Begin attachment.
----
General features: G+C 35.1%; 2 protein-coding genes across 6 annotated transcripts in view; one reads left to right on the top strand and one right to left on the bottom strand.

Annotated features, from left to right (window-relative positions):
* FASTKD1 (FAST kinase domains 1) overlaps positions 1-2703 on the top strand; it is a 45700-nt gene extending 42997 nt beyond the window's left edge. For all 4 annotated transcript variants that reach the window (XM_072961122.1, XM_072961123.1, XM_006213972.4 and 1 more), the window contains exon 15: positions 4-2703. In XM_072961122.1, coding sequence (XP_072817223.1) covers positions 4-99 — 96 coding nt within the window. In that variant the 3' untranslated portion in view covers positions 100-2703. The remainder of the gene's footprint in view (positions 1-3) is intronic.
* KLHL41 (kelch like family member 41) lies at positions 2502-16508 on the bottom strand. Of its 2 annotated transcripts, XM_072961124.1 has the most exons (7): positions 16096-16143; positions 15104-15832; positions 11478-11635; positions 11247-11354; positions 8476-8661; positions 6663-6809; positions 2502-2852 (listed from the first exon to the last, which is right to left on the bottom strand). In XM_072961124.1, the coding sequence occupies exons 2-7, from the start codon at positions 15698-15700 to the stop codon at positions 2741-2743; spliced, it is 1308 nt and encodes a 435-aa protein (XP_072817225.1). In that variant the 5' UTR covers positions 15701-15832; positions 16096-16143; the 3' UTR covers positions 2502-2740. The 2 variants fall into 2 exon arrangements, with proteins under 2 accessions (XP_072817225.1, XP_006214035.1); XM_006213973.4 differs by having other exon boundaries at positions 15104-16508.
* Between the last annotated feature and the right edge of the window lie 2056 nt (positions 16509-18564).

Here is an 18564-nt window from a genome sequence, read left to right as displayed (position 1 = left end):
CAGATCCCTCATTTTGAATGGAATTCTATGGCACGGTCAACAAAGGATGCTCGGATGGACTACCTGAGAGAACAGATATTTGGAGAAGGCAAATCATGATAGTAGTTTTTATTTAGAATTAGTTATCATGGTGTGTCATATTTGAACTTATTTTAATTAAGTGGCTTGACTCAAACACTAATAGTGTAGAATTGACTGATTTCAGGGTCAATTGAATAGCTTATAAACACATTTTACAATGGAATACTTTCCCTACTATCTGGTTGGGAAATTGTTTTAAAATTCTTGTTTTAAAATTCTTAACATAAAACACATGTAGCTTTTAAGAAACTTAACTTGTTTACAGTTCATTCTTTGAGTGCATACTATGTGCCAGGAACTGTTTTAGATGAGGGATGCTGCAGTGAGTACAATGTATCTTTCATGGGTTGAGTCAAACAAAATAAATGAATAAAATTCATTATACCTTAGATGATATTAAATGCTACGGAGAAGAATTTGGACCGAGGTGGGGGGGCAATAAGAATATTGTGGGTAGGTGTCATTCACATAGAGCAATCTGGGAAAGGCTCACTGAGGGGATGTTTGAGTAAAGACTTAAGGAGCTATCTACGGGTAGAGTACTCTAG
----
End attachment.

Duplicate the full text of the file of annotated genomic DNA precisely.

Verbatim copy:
General features: G+C 35.1%; 2 protein-coding genes across 6 annotated transcripts in view; one reads left to right on the top strand and one right to left on the bottom strand.

Annotated features, from left to right (window-relative positions):
* FASTKD1 (FAST kinase domains 1) overlaps positions 1-2703 on the top strand; it is a 45700-nt gene extending 42997 nt beyond the window's left edge. For all 4 annotated transcript variants that reach the window (XM_072961122.1, XM_072961123.1, XM_006213972.4 and 1 more), the window contains exon 15: positions 4-2703. In XM_072961122.1, coding sequence (XP_072817223.1) covers positions 4-99 — 96 coding nt within the window. In that variant the 3' untranslated portion in view covers positions 100-2703. The remainder of the gene's footprint in view (positions 1-3) is intronic.
* KLHL41 (kelch like family member 41) lies at positions 2502-16508 on the bottom strand. Of its 2 annotated transcripts, XM_072961124.1 has the most exons (7): positions 16096-16143; positions 15104-15832; positions 11478-11635; positions 11247-11354; positions 8476-8661; positions 6663-6809; positions 2502-2852 (listed from the first exon to the last, which is right to left on the bottom strand). In XM_072961124.1, the coding sequence occupies exons 2-7, from the start codon at positions 15698-15700 to the stop codon at positions 2741-2743; spliced, it is 1308 nt and encodes a 435-aa protein (XP_072817225.1). In that variant the 5' UTR covers positions 15701-15832; positions 16096-16143; the 3' UTR covers positions 2502-2740. The 2 variants fall into 2 exon arrangements, with proteins under 2 accessions (XP_072817225.1, XP_006214035.1); XM_006213973.4 differs by having other exon boundaries at positions 15104-16508.
* Between the last annotated feature and the right edge of the window lie 2056 nt (positions 16509-18564).

Here is an 18564-nt window from a genome sequence, read left to right as displayed (position 1 = left end):
CAGATCCCTCATTTTGAATGGAATTCTATGGCACGGTCAACAAAGGATGCTCGGATGGACTACCTGAGAGAACAGATATTTGGAGAAGGCAAATCATGATAGTAGTTTTTATTTAGAATTAGTTATCATGGTGTGTCATATTTGAACTTATTTTAATTAAGTGGCTTGACTCAAACACTAATAGTGTAGAATTGACTGATTTCAGGGTCAATTGAATAGCTTATAAACACATTTTACAATGGAATACTTTCCCTACTATCTGGTTGGGAAATTGTTTTAAAATTCTTGTTTTAAAATTCTTAACATAAAACACATGTAGCTTTTAAGAAACTTAACTTGTTTACAGTTCATTCTTTGAGTGCATACTATGTGCCAGGAACTGTTTTAGATGAGGGATGCTGCAGTGAGTACAATGTATCTTTCATGGGTTGAGTCAAACAAAATAAATGAATAAAATTCATTATACCTTAGATGATATTAAATGCTACGGAGAAGAATTTGGACCGAGGTGGGGGGGCAATAAGAATATTGTGGGTAGGTGTCATTCACATAGAGCAATCTGGGAAAGGCTCACTGAGGGGATGTTTGAGTAAAGACTTAAGGAGCTATCTACGGGTAGAGTACTCTAG